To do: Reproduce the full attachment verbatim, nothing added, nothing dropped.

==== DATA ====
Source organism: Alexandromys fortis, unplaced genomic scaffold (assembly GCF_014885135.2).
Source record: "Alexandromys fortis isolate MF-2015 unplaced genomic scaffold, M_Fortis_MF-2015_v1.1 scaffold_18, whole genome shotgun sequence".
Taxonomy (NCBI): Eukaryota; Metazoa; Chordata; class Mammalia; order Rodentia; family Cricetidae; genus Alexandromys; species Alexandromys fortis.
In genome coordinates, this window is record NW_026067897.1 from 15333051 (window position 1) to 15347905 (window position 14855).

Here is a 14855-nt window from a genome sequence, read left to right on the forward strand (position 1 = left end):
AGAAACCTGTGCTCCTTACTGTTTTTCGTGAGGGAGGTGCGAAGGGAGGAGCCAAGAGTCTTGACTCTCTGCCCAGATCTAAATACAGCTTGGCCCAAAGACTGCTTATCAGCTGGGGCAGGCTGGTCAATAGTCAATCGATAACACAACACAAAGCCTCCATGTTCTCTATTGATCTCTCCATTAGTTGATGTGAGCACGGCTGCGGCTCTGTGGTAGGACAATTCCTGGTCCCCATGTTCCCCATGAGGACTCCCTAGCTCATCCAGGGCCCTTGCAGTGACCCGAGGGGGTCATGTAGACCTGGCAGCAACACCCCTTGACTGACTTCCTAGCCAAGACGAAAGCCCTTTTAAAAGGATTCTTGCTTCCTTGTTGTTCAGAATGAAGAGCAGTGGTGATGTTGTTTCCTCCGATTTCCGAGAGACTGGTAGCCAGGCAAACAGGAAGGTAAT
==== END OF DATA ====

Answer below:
Source organism: Alexandromys fortis, unplaced genomic scaffold (assembly GCF_014885135.2).
Source record: "Alexandromys fortis isolate MF-2015 unplaced genomic scaffold, M_Fortis_MF-2015_v1.1 scaffold_18, whole genome shotgun sequence".
Taxonomy (NCBI): Eukaryota; Metazoa; Chordata; class Mammalia; order Rodentia; family Cricetidae; genus Alexandromys; species Alexandromys fortis.
In genome coordinates, this window is record NW_026067897.1 from 15333051 (window position 1) to 15347905 (window position 14855).

Here is a 14855-nt window from a genome sequence, read left to right on the forward strand (position 1 = left end):
AGAAACCTGTGCTCCTTACTGTTTTTCGTGAGGGAGGTGCGAAGGGAGGAGCCAAGAGTCTTGACTCTCTGCCCAGATCTAAATACAGCTTGGCCCAAAGACTGCTTATCAGCTGGGGCAGGCTGGTCAATAGTCAATCGATAACACAACACAAAGCCTCCATGTTCTCTATTGATCTCTCCATTAGTTGATGTGAGCACGGCTGCGGCTCTGTGGTAGGACAATTCCTGGTCCCCATGTTCCCCATGAGGACTCCCTAGCTCATCCAGGGCCCTTGCAGTGACCCGAGGGGGTCATGTAGACCTGGCAGCAACACCCCTTGACTGACTTCCTAGCCAAGACGAAAGCCCTTTTAAAAGGATTCTTGCTTCCTTGTTGTTCAGAATGAAGAGCAGTGGTGATGTTGTTTCCTCCGATTTCCGAGAGACTGGTAGCCAGGCAAACAGGAAGGTAAT